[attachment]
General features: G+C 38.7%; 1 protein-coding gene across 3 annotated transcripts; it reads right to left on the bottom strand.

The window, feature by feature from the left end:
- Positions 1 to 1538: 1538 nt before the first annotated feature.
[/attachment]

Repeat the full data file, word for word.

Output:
General features: G+C 38.7%; 1 protein-coding gene across 3 annotated transcripts; it reads right to left on the bottom strand.

The window, feature by feature from the left end:
- Positions 1 to 1538: 1538 nt before the first annotated feature.